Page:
|Venue: Wembley Stadium, London Date: Tuesday, 29 June Kick-off: 17:00 BST|
|Coverage: Watch on BBC One, iPlayer and the BBC Sport website, live commentary on BBC Radio 5 Live and live text commentary on the BBC Sport website.|
In England, football hurt is measured in years.
There have been 55 since the country’s international zenith in 1966, when Geoff Hurst smashed in three, Nobby Stiles danced a jig and Bobby Moore sat atop shoulders with the World Cup trophy firmly in his grasp.
Germany (then West) were there that day, watching as England celebrated. They have been present ever since, regularly making amends for their 4-2 loss, inflicting pain and fostering English resentment.
‘Inevitable’ was the word used by many when a frantic finale to Euro 2020 Group F finally concluded with Joachim Low’s team as England’s last-16 opponents.
Good effort Argentina, keep trying Portugal. As far as England’s big-tournament nemesis goes, there’s no competition.
Four times England have met Germany in the knockout rounds of a major tournament since 1966. Four times they have lost, often edged out, occasionally unlucky, always anguished. Less a series of defeats, more a recipe for a national existential crisis.
Generations of England fans have their own mental play-list of major tournament trauma and grief, with Germany the chief antagonist.
Generation Z have Frank Lampard’s shot landing a good foot behind the line at the 2010 World Cup, early Millennials and Gen X are cursed with the double whammy of two penalty shootout losses, of a crestfallen Chris Waddle in 1990, a gutted and grey Gareth Southgate in 1996 and a weird hybrid of two Gazzas, tears flowing as he stretches in vain to divert a ball home.
The poor Baby Boomers have all of the above with an added dash of Uwe Seeler’s logic-defying backward header and Gerd Muller’s point-blank volley on a sun-scorched Mexican pitch in 1970.
The propensity in some areas for drawing on crass references to the two World Wars and xenophobic cliches about beach towels and sun loungers have not helped.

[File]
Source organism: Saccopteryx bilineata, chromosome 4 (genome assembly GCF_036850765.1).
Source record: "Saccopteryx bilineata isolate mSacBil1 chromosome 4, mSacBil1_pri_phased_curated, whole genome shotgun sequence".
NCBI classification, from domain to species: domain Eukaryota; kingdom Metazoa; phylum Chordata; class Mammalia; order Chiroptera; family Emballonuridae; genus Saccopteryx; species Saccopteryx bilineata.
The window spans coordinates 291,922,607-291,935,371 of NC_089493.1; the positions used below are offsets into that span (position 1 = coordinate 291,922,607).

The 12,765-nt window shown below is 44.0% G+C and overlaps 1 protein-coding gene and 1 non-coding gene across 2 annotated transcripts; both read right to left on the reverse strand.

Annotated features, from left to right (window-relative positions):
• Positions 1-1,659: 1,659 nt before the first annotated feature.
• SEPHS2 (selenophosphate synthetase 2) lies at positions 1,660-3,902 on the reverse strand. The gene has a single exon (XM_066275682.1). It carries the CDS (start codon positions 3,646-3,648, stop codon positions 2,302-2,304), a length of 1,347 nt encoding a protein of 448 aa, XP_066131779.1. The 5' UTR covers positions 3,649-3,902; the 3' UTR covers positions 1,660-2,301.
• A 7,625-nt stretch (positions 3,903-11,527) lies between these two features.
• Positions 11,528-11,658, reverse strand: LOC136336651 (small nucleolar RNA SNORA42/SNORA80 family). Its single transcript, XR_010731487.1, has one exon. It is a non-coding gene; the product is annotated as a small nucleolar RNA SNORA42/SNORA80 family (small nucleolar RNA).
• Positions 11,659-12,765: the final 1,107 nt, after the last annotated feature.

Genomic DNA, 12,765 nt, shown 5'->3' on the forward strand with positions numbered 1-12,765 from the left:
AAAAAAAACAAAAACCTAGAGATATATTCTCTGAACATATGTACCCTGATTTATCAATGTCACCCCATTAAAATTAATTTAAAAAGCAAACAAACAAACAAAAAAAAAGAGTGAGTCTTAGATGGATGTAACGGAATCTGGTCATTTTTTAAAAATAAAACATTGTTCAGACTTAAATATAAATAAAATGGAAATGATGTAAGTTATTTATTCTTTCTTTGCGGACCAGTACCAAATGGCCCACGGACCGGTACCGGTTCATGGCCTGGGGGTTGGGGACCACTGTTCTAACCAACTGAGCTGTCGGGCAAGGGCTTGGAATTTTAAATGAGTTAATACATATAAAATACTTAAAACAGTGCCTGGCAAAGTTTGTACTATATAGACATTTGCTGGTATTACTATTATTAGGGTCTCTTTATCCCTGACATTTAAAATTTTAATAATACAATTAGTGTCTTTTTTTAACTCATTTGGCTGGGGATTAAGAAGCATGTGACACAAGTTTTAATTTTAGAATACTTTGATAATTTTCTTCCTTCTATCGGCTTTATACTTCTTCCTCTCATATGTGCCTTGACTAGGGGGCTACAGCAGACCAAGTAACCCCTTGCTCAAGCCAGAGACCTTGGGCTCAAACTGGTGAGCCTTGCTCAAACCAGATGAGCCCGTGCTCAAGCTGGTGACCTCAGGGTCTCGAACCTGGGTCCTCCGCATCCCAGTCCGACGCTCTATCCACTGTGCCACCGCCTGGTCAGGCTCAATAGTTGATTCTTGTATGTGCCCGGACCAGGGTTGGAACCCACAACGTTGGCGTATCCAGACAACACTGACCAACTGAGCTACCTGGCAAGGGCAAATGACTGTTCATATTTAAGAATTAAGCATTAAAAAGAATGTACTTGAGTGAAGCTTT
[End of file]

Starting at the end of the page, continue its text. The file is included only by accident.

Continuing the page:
But while venom continues among some on one side, there is often bemusement on the other.
England’s antipathy towards the German team is largely unrequited. That is not to say Germans do not care about playing England, they just have bigger fish to fry, usually en route to yet another final. And there are few things more embarrassing to an aggressor than finding your ire met with apathy.
“I would never describe England as Germany’s biggest rivals,” former player Dietmar Hamann told the Daily Telegraph this week. “Our big rivals have always been seen as the most likely to challenge us.”
Time, though, is a great healer, in more ways than one.
It is 11 years since the last meeting, and almost 20 since the Three Lions were actually competitive in a fixture that mattered against Germany – the 5-1 win in Munich, and even then, that was only a qualifier for a World Cup in which the Three Lions would again flop. Germany would go on to reach the final, obviously.
England has whole new generations of football supporters untarnished by traumatic losses; who now see only benign clips on YouTube that occurred when people had funny clothes and even funnier haircuts. Iceland and Croatia have inflicted greater pain on them.